A wrapper for R methods to run them in arbitrary batches.
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README.md

Batchman

Batchman

Batchman is a wrapper for R methods to run them in arbitrary batches.

Some methods crash when running on large inputs. Batchman helps prevent those crashes, and helps increase speed where batching is useful.

If you find that running computationally_intensive_method(dataframe_with_lots_of_rows) is having trouble, you could instead run the method via Batchman, which will split up the inputs into smaller components, run them in individual batches, and then merge all those batches together.

To run batchman, you specify the function you want to batch, the key or keys that you want to batch by (or "..." if batching a splat function), a combination strategy for how to combine batches (e.g., c or rbind), and a batch size.

For example, to run computationally_intensive_method in batches of 50...

batched_method <- batch(computationally_intensive_method, keys = 'df', combination_strategy = rbind, size = 50)
batched_method(dataframe_with_lots_of_rows)

Installation

This package is not yet available from CRAN. To install the latest development builds directly from GitHub, run this instead:

if (!require('devtools')) install.packages('devtools')
devtools::install_github('peterhurford', 'batchman')

Using Batchman

Using Batchman with Error-Prone Sources

Sometimes you might be batching functions that can be error-prone, like an API call. When initializing the batching via the batch function, choose to pass trycatch = TRUE to batch to run Batchman in a tryCatch block. If this is done, batchman will stop upon an error, but store all the progress so far, which you can retrieve with batchman::progress().

You can pass both trycatch = TRUE and stop = FALSE to batch, and Batchman will keep going even when encountering an error. Blocks that result in an error will be converted to NA.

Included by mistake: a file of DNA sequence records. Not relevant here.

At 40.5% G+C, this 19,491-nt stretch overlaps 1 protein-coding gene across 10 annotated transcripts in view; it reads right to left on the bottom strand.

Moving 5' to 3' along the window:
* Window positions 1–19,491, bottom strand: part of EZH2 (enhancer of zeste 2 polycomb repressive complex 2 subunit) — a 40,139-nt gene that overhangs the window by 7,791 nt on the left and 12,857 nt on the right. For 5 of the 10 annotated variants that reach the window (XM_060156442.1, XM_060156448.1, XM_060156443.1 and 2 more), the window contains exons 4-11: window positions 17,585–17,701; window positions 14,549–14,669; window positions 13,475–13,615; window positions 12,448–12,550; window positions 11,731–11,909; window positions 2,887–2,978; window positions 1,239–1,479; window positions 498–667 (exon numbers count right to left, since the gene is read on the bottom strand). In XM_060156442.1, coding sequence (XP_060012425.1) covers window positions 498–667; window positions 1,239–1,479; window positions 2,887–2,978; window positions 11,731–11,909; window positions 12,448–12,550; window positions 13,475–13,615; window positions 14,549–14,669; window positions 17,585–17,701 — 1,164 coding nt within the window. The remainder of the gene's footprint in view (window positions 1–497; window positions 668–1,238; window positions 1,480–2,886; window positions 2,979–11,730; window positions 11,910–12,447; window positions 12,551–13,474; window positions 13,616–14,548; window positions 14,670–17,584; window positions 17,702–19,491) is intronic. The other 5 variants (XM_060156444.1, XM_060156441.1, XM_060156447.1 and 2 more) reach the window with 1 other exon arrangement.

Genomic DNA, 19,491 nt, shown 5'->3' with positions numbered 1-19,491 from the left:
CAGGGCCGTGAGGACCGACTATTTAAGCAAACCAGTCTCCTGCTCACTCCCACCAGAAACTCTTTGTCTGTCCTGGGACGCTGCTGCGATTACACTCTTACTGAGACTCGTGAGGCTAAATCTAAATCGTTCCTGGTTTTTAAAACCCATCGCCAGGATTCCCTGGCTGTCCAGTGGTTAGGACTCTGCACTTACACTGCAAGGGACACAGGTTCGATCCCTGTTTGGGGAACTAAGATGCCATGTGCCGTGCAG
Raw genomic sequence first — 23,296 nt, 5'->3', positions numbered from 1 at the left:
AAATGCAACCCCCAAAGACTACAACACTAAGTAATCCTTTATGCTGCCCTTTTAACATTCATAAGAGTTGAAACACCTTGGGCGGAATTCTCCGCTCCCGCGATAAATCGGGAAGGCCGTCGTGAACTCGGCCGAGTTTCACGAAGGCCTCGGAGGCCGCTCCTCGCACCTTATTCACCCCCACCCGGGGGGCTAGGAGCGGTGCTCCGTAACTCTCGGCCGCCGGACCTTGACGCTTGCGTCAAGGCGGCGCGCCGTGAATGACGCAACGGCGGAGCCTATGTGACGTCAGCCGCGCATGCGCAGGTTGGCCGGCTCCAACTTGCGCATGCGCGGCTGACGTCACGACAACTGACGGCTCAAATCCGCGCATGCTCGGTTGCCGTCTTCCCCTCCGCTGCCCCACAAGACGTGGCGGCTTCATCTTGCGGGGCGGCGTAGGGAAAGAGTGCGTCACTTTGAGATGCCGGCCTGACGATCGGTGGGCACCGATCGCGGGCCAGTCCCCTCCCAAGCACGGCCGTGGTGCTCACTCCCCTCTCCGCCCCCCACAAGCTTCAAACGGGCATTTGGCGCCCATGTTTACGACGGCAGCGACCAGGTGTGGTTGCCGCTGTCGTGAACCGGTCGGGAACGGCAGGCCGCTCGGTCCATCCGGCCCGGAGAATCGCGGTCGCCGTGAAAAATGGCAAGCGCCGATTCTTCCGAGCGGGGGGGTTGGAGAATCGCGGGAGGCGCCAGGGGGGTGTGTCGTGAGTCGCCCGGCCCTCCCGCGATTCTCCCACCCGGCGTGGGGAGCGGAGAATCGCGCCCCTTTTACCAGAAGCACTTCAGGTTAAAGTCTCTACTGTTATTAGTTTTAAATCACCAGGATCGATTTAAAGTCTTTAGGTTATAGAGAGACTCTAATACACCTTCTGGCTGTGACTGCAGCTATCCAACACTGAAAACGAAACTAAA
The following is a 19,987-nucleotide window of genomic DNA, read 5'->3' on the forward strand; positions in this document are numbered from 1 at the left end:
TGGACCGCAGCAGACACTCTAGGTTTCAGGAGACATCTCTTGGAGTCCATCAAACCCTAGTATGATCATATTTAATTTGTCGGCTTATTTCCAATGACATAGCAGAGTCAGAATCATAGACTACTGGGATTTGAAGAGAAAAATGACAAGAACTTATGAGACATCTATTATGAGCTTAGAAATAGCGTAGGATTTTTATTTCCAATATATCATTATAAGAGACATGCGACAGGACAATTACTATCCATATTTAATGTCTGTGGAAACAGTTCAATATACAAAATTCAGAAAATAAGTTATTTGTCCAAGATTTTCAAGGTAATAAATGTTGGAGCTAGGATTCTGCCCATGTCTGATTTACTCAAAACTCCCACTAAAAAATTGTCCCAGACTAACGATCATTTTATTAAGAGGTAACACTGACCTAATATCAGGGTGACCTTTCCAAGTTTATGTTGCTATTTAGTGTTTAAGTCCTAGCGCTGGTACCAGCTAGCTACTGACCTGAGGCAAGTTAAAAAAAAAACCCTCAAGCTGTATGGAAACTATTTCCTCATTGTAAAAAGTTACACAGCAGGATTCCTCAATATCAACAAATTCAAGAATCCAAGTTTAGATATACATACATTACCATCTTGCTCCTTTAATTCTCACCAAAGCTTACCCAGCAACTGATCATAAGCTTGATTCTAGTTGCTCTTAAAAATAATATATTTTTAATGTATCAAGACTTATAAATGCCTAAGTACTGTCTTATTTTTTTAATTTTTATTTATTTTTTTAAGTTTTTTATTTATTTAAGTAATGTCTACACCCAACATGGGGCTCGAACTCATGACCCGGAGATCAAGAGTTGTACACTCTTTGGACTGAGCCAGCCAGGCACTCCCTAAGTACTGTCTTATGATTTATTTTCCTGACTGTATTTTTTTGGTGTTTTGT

Lastly, rather than having to constantly re-run and paste together the batch function when it errors, you can use the retry argument, which will retry each batch that errors until either the error goes away or it has been retried retry times.

Using Batchman to Parallelize Your Work

If you set parallel = TRUE batchman will use parallel::mclapply to run the batches. This can greatly speed up applications that have a fixed time penalty, like network API calls. Beware that you cannot use parallel and trycatch together due to the laziness of developers complex mechanics of parallel code execution in R.

Using Batchman with Big Data

Batchman could be a useful tool for handling big data in R. Since batchman allows for a custom combination_strategy, you could do something other than combining the items in R memory (which may not be possible with the size of your data). For example, you might make a method like:

big_data_combine <- function(first_batch, second_batch) {
  store_in_database(second_batch)  
}

Which will work to store each batch generated (except the first, which you'd have to make an exception for).

You then can call batchman using big_data_combine as the combination_strategy.

Combine Batches

If you have objects you want to combine, but don't know their class, you can combine them together with combine (as long as all items are the same class). This allows for class-agnostic recombination, which is useful for batching, and is the default combination method for Batchman.

> combine(1, 2, 3, 4)
[1] 1 2 3 4

> combine('hello', 'world')
[1] "helloworld"

> combine(c(1,2,3), c(4,5,6))
[1] 1 2 3 4 5 6

> combine(list('first' = 'a'), list('second' = 'b', 'third' = 'c'))
$first
[1] "a"

$second
[1] "b"

$third
[1] "c"

> combine(data.frame(x = 1:3, y = c('a','b','c')), data.frame(x = 11:13, y = c('x','y','z')))
   x y
   1  1 a
   2  2 b
   3  3 c
   4 11 x
   5 12 y
   6 13 z

> combine(matrix(1:6, nrow = 2, ncol = 3), matrix(11:16, nrow = 2, ncol = 3))
Still not good with matricies. Coming soon.

Bonus: If you have a list of things to combine, you can call combine_by_list(list) to combine them directly.

Other Features

  • You can now set options('batchman.verbose' = FALSE) to turn off batchman's print messages dynamically, even for functions that have already been generated. This is potentially useful for tests where digging into batchman to set bachman.verbose = FALSE is annoying.

  • The same is true with using options('batchman.verbose' = TRUE) to turn on batchman's printed messages dynamically.